Tim Fischer is at least consistent, if
misguided. If free trade means the destruction of existing
Australian industries and jobs, so be it. The trouble is that
Fischer is dealing with bigger and more powerful trading partners
who are not so "simon-pure". For example, The Australian
Financial Review (11/2/99) reported a major row brewing
about Australian exports to the US:
Personally, we believe the US has every right to protect its own producers before those of other countries, just as Australia should. If we are going to narrow our options down to the Fischer version of "export or perish", we are in deep trouble. The Asian collapse is now beginning to bite hard.
Another article in the same edition of AFR said: "Australian exports slumped dramatically in 1998 as the impact of the regional economic crisis finally hit with a vengeance, according to figures released in Canberra yesterday. The sobering assessment of Australia's trade prospects was contained in the '1999 Trade Objectives and Outcomes Statement' launched by Deputy Prime Minister and Minister for Trade Mr. Tim Fischer. Australian goods and services exports grew just 2 percent in calendar year 1998, while merchandise imports surged 16 percent..."
The ever-growing disparity is, of course, financed by the ever-growing foreign debt. The logical policy should be to curb imports at least to the point where our foreign debt starts going the other way. We should again start producing the things we once produced but now import. Apart from anything else, this would do more than all the "job-starts" to give our young people a chance of employment.
In a major address more than 50 years
ago, the late C.H. Douglas pointed out that the "export-or-perish"
mania was one of the root causes of war. The alternative is
not, as Fischer claims, to retreat into fortress-like isolation.
But it does involve putting the home market first, with surpluses
exported in order to import equivalent requirements, rather
than a distorted belief that exports are the only purpose
of economic activity.
BUGS AND BREAKDOWNS
Among other dire predictions at the recent World Economic Forum (on which we reported last week) were major concerns about the millennium bug. The Australian Financial Review (3/2/99) reported: " The chief executive of Sun Microsystems Inc. Mr. Scott McNealy, set the dark tone on Monday when he urged businesses to start stockpiling computers ahead of January 1, 2000. Mr. McNealy said his company had discovered that key computer component suppliers in Asia were 'so disastrously behind' in fixing their year 2000 problems that there was likely to be a shortage of hardware at the start of the next millennium. "We have done some quite scientific surveys of our supply base and Asia is statistically way, way behind in terms of their preparations for Y2K' he said...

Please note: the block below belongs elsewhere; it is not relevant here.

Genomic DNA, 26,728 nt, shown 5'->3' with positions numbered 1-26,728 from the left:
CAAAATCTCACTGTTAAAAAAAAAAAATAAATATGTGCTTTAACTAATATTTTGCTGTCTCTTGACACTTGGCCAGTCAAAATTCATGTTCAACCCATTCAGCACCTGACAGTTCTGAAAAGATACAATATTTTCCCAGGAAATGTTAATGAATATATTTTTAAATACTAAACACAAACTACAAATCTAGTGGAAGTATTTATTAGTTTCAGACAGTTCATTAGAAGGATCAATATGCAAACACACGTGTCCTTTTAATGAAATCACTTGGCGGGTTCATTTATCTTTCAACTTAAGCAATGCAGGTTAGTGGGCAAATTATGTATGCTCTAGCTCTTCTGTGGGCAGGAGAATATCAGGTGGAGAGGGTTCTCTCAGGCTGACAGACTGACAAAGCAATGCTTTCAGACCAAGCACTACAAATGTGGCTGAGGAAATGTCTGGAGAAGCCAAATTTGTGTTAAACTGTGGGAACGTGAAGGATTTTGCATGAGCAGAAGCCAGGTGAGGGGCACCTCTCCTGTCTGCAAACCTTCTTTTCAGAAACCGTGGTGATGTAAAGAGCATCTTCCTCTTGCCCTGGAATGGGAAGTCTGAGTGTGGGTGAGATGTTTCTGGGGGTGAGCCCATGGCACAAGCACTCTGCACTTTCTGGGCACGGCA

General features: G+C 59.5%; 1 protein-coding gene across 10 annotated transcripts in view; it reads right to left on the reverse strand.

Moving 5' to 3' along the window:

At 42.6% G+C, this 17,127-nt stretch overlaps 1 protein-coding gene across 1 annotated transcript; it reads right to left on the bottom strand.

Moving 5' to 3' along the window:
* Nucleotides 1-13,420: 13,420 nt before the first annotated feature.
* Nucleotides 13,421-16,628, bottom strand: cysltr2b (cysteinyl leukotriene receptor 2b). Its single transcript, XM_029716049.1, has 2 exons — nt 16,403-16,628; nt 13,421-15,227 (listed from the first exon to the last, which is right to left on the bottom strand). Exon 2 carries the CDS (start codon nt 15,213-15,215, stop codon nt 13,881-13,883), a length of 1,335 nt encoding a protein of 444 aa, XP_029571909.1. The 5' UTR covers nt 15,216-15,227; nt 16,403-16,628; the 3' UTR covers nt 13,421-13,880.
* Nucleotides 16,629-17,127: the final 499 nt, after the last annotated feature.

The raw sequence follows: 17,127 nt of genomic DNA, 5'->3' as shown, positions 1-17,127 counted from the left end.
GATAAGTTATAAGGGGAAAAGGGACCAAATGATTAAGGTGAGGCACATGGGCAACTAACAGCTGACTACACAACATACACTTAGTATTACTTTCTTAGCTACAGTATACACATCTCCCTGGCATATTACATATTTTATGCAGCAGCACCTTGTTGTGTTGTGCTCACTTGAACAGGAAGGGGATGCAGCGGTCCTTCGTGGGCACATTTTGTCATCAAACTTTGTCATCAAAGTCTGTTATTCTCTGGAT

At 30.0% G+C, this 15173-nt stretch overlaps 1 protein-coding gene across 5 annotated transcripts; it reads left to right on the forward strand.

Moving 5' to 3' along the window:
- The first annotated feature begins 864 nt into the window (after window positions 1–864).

Mr. McNealy's concerns did receive strong backing from the influential chief economist and managing director of Deutsche Bank Securities in the US, Mr. Edward Yardini. He warned that the world's unpreparedness for Y2K might be the event 'that sets us up for a major correction in the US stock market' in the first two months of the next millennium. When it came to fixing the millennium bug 'there are still an enormous number of countries in the 'clueless' category'." Something of the size of the problem can be gleaned from the fact that, in the last 12 months in Australia, two million personal computers were sold - more than five-and-a-half thousand every 24 hours. The AFR (12/2/99) commented: "... But in an early sign of the impact of the year 2000 problem, sales of corporate PCs eased in the fourth quarter of 1998 as companies diverted their budgets from hardware to making their software millennium-compliant.. ."
NSW ELECTION CAMPAIGN NOTES
by David Thompson
The only significant policy initiative from the Coalition that has registered with the electorate so far is that on the privatisation of the State's power supply system. Premier Bob Carr would dearly like to sell off the power infrastructure (it would he1p pay for the disastrous Olympics debt coming up) but has been prevented from doing so by the Labor Party's members at State Conference. He now has to campaign on the basis that the re-elected ALP won't sell the power system, although they'd very much like to.
The unpopular Coalition policy of selling off the power system is accompanied by what smells suspiciously like a blatant electoral bribe: offering token shares in the privatised system to each household, and promising that power costs will drop by $100 per household next year. Ms. Chikarovsky is faced with a daunting task. Her only chance of becoming Premier of a NSW Coalition Government is to offer ideas of genuine merit, rather than relying upon Mr. Carr's mistakes. The Coalition parties have few ideas of genuine merit that could be fashioned into constructive policies, unless they were to oppose the dogma of economic rationalism. This they appear completely unable to do.
The only alternative for Ms. Chikarovsky and the Opposition is to abandon the insipid versions of ALP policies, and offer ever more outrageous promises to dazzle a distinctly underwhelmed electorate. The law and order angle is being 'done to death', and concern for the failing public health system rings hollow in the absence of any genuine ideas about how to fix it.